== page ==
Her third visit occurs after he has been denied tenure and is packing up to leave the school. There is some illogic in the circumstances the two characters become entwine within. I never knew dialogue held this power. By all means, if you have top actors as performers and a director who is familiar with the potential of the camera. For her, academic success is central to her vision of a better life. So everything is either ambiguous or figurative. Mainly, the exact things the two say are not what's key.
Carol Debra Eisenstadt is flunking his class, her work is inadequate but she feels entitled to special treatment because of her disadvantaged social situation and her many sacrifices to attend the school. This simply compounds his trouble. Susan, the victim of her own false expectations of how the university is to transform her existence, repeatedly mentions the struggle she had to endure in order to get into college. Anyhow, there's no way you believe for a second that she'd be flunking the guy's class, especially with the assiduous way she scribbles down in her notebook every little thing he says like Egghead from those Foghorn Leghorn cartoons. This forces John with a choice on how to handle the situation, and the results make up for a shattering ending to the movie.
Toward the end of her first visit the professor for unknown reasons switches from stern taskmaster into his paternal mode and seems to realize that he really should be doing his job better. You'll be able to pick the places where Bill Macy is saying non-words, pretentious words or jargons in his monologues - and notice where somebody is talking ambiguously, or not saying anything at all. I imagine it was Mamet's intention to do so, but the only big complaint I have with the film is Debra Eisenstadt who delivers one of the most unbearably annoying performances I've ever seen. Carol is a type of student I knew well. It has goaded her to build her entire life around being injured and being a victim. Maybe that utopian real estate is really swampland. There are essentially only two characters in the film, and their acting, under the circumstances of such deep intellectual subjects and roles the obsessed, overzealous student and the stand-his-ground-while-trying-to-help professor is very good.
He pursues ever more clever theories about life and learning. Synopsis When a student visits her professor to discuss how she failed his course, the discussion takes an awkward turn. At that point you realize that she is a nut case who has irresponsibly ruined his life, in part because of her resentment about her overall situation at the college and in part because of desire for power. I explain, the act in question can be seen as an assault or as kidnapping retaining Carol against her will but the act cannot be sexual; the last scene as well has a murderous attempt but not a sexual connotation and it is a reaction to a false accusation perjury. Or perhaps the comedic pretentiousness of Hal Hartley.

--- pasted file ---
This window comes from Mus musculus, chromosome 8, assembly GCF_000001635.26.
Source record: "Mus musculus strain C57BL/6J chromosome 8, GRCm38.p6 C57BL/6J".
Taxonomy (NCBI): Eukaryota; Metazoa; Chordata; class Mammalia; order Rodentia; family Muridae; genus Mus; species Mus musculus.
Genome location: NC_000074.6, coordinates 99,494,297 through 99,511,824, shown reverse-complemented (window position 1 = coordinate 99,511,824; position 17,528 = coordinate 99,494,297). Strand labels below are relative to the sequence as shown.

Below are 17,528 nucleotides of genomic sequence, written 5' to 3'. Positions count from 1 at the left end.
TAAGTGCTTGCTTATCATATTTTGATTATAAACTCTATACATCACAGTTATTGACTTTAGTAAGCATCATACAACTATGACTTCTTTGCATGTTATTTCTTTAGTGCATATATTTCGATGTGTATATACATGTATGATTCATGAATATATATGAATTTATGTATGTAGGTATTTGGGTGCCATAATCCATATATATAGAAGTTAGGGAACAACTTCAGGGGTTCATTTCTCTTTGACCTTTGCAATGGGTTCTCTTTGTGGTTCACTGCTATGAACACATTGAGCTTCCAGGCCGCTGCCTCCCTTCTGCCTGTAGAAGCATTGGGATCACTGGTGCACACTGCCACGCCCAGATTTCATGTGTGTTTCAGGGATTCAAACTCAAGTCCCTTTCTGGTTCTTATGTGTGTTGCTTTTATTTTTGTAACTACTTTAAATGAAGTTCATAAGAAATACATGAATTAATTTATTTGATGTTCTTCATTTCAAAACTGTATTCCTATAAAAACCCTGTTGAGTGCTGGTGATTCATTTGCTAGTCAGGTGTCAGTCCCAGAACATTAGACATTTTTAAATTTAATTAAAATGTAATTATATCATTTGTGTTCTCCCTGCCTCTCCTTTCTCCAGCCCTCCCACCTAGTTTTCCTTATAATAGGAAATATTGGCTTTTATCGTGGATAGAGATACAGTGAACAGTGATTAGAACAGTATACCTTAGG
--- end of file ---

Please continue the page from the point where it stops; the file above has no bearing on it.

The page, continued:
He is a nerdy college professor. I participated in several such groups and I quickly observed they care for neither equality nor justice; what they wanted was deference, authority, and often revenge. He lives in his ideas. It has goaded her to build her entire life around being injured and being a victim. The two spend a long time talking to each other, during which time John says a few things that can be taken the wrong way. I was very skeptical about Oleanna, and was really resistant to it - but was very surprised to find myself succumbing to it.
Its about words, talking and meaning. Her arguments used to define sexual assault takes away the intention of the act and substitutes it not even for the appearance of the act but in the perception of the victim. This is about a professor male and his student female. It's not just people spilling their interiors--it's a lot of talk, and so therefore a lot of thoughts in words. It is not really a feminist film as neither character is portrayed in a particularly flattering manner. The performances - well, Macy at least - are in an appropriately hyper-real tone to suit the hyper-real dialogue.
Kami tidak menyimpan file film tersebut di server sendiri dan kami hanya menempelkan link-link tersebut di website kami. Macy's performance is not without its weak spots -- but in spite of those quibbles, is a compelling, intriguing film. After the night the two spent talking, John is slapped with a sexual harassment accusation by Carol. Mamet seems to be taking on political correctness, which is at its worst in academia. On top of that, she suffers from depression, which diminishes her cognitive abilities.
John, the pedantic professor, also sees Academia as the means to a comfortable, upper middle class existence with his new house, wife, and son. The tagline is right -- whatever side you choose, you're wrong. I saw this movie and was blown away by how different it was. It is not really a feminist film as neither character is portrayed in a particularly flattering manner. Please see this movie if you can. After more accusations from Carol, John's career as a teacher begins to fall apart.